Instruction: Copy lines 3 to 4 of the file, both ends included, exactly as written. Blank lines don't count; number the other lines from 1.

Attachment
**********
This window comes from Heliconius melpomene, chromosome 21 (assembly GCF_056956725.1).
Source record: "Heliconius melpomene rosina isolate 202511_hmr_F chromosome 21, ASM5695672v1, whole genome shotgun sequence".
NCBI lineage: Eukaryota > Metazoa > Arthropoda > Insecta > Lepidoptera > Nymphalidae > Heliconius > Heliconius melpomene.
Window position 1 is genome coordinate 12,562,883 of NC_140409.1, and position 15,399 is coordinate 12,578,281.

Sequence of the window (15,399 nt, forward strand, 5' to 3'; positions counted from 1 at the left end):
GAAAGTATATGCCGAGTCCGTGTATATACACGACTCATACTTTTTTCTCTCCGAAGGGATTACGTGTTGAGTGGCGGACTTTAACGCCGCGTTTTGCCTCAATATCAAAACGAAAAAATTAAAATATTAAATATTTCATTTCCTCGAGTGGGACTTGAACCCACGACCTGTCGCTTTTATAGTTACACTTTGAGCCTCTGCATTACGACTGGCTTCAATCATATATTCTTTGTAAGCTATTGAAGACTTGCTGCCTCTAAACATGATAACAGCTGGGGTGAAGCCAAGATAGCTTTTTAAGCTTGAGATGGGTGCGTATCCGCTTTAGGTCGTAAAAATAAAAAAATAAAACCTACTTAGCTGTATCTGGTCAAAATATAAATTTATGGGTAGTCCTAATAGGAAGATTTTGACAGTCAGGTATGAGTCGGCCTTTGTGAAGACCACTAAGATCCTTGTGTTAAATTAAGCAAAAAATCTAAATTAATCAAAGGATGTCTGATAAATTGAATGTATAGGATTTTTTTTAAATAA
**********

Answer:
NCBI lineage: Eukaryota > Metazoa > Arthropoda > Insecta > Lepidoptera > Nymphalidae > Heliconius > Heliconius melpomene.
Window position 1 is genome coordinate 12,562,883 of NC_140409.1, and position 15,399 is coordinate 12,578,281.